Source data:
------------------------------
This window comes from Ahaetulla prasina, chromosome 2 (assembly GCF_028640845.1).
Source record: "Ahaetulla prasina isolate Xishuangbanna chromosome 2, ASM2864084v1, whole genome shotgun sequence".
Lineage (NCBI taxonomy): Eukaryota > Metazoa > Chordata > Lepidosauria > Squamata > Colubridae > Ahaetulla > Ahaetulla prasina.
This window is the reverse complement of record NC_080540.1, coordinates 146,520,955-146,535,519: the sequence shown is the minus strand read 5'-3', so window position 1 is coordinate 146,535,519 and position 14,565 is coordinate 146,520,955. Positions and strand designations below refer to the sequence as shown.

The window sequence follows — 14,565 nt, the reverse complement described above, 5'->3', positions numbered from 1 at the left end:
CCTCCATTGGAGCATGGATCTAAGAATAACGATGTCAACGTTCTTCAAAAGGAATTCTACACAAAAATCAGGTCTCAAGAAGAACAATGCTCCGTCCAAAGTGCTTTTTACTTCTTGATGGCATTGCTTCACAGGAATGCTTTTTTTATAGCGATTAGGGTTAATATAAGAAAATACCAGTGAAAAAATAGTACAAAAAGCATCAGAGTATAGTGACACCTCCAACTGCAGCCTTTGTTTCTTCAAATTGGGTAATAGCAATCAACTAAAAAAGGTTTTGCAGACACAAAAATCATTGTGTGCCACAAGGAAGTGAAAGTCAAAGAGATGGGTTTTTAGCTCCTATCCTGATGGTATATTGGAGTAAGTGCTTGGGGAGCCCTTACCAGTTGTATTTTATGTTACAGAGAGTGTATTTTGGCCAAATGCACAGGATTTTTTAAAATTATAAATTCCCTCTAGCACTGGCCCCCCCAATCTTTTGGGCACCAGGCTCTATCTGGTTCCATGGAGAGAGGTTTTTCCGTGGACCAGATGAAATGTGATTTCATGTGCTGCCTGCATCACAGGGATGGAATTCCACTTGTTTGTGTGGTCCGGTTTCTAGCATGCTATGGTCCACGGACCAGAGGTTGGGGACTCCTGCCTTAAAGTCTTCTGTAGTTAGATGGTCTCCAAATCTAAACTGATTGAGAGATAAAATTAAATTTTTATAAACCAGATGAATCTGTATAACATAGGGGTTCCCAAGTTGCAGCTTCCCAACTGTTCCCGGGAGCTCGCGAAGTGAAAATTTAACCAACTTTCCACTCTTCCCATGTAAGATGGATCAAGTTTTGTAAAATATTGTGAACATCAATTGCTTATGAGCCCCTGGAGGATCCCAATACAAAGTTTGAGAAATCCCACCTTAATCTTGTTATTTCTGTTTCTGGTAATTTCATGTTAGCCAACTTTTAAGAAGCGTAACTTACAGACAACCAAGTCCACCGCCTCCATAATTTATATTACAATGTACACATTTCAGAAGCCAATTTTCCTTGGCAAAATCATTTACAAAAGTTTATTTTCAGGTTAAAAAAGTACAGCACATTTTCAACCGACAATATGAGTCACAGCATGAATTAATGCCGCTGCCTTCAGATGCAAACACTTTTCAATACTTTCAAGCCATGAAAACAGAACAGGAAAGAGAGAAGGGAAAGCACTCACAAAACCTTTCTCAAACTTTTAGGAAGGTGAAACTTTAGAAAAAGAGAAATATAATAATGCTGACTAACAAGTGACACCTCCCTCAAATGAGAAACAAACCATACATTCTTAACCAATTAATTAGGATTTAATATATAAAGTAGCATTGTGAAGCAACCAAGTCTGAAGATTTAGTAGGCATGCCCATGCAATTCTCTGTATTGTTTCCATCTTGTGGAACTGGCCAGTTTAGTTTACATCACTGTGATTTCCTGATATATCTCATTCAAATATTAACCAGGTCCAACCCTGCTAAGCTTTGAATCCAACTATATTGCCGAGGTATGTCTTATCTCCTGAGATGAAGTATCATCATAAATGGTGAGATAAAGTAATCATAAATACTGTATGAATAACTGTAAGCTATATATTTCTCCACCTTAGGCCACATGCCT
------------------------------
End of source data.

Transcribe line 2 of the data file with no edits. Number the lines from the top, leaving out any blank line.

Source record: "Ahaetulla prasina isolate Xishuangbanna chromosome 2, ASM2864084v1, whole genome shotgun sequence".